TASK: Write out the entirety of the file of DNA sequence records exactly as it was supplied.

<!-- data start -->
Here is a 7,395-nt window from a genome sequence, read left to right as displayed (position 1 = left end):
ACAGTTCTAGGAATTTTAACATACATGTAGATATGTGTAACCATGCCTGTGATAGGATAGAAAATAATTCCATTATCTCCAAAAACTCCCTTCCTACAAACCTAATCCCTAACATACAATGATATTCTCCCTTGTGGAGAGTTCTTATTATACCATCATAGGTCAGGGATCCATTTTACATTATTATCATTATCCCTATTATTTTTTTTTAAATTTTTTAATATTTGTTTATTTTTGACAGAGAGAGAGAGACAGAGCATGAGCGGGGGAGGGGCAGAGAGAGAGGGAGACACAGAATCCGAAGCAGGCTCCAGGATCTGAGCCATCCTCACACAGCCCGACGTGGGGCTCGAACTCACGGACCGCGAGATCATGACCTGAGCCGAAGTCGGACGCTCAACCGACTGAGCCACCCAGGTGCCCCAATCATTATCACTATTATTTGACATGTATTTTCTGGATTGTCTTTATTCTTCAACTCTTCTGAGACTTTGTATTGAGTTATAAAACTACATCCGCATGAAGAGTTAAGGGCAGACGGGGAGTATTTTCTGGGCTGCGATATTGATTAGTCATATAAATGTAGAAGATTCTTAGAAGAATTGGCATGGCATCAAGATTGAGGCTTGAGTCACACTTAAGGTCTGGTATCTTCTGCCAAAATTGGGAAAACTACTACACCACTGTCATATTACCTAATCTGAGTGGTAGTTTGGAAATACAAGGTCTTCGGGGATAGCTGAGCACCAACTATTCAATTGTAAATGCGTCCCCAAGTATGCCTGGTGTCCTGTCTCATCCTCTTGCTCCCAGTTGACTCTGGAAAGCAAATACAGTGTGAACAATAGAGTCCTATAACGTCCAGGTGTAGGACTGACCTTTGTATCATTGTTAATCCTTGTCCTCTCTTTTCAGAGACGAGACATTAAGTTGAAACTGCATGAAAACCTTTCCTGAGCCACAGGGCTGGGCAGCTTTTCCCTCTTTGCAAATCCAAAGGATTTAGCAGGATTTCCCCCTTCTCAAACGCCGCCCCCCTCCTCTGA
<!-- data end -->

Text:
Here is a 7,395-nt window from a genome sequence, read left to right as displayed (position 1 = left end):
ACAGTTCTAGGAATTTTAACATACATGTAGATATGTGTAACCATGCCTGTGATAGGATAGAAAATAATTCCATTATCTCCAAAAACTCCCTTCCTACAAACCTAATCCCTAACATACAATGATATTCTCCCTTGTGGAGAGTTCTTATTATACCATCATAGGTCAGGGATCCATTTTACATTATTATCATTATCCCTATTATTTTTTTTTAAATTTTTTAATATTTGTTTATTTTTGACAGAGAGAGAGAGACAGAGCATGAGCGGGGGAGGGGCAGAGAGAGAGGGAGACACAGAATCCGAAGCAGGCTCCAGGATCTGAGCCATCCTCACACAGCCCGACGTGGGGCTCGAACTCACGGACCGCGAGATCATGACCTGAGCCGAAGTCGGACGCTCAACCGACTGAGCCACCCAGGTGCCCCAATCATTATCACTATTATTTGACATGTATTTTCTGGATTGTCTTTATTCTTCAACTCTTCTGAGACTTTGTATTGAGTTATAAAACTACATCCGCATGAAGAGTTAAGGGCAGACGGGGAGTATTTTCTGGGCTGCGATATTGATTAGTCATATAAATGTAGAAGATTCTTAGAAGAATTGGCATGGCATCAAGATTGAGGCTTGAGTCACACTTAAGGTCTGGTATCTTCTGCCAAAATTGGGAAAACTACTACACCACTGTCATATTACCTAATCTGAGTGGTAGTTTGGAAATACAAGGTCTTCGGGGATAGCTGAGCACCAACTATTCAATTGTAAATGCGTCCCCAAGTATGCCTGGTGTCCTGTCTCATCCTCTTGCTCCCAGTTGACTCTGGAAAGCAAATACAGTGTGAACAATAGAGTCCTATAACGTCCAGGTGTAGGACTGACCTTTGTATCATTGTTAATCCTTGTCCTCTCTTTTCAGAGACGAGACATTAAGTTGAAACTGCATGAAAACCTTTCCTGAGCCACAGGGCTGGGCAGCTTTTCCCTCTTTGCAAATCCAAAGGATTTAGCAGGATTTCCCCCTTCTCAAACGCCGCCCCCCTCCTCTGA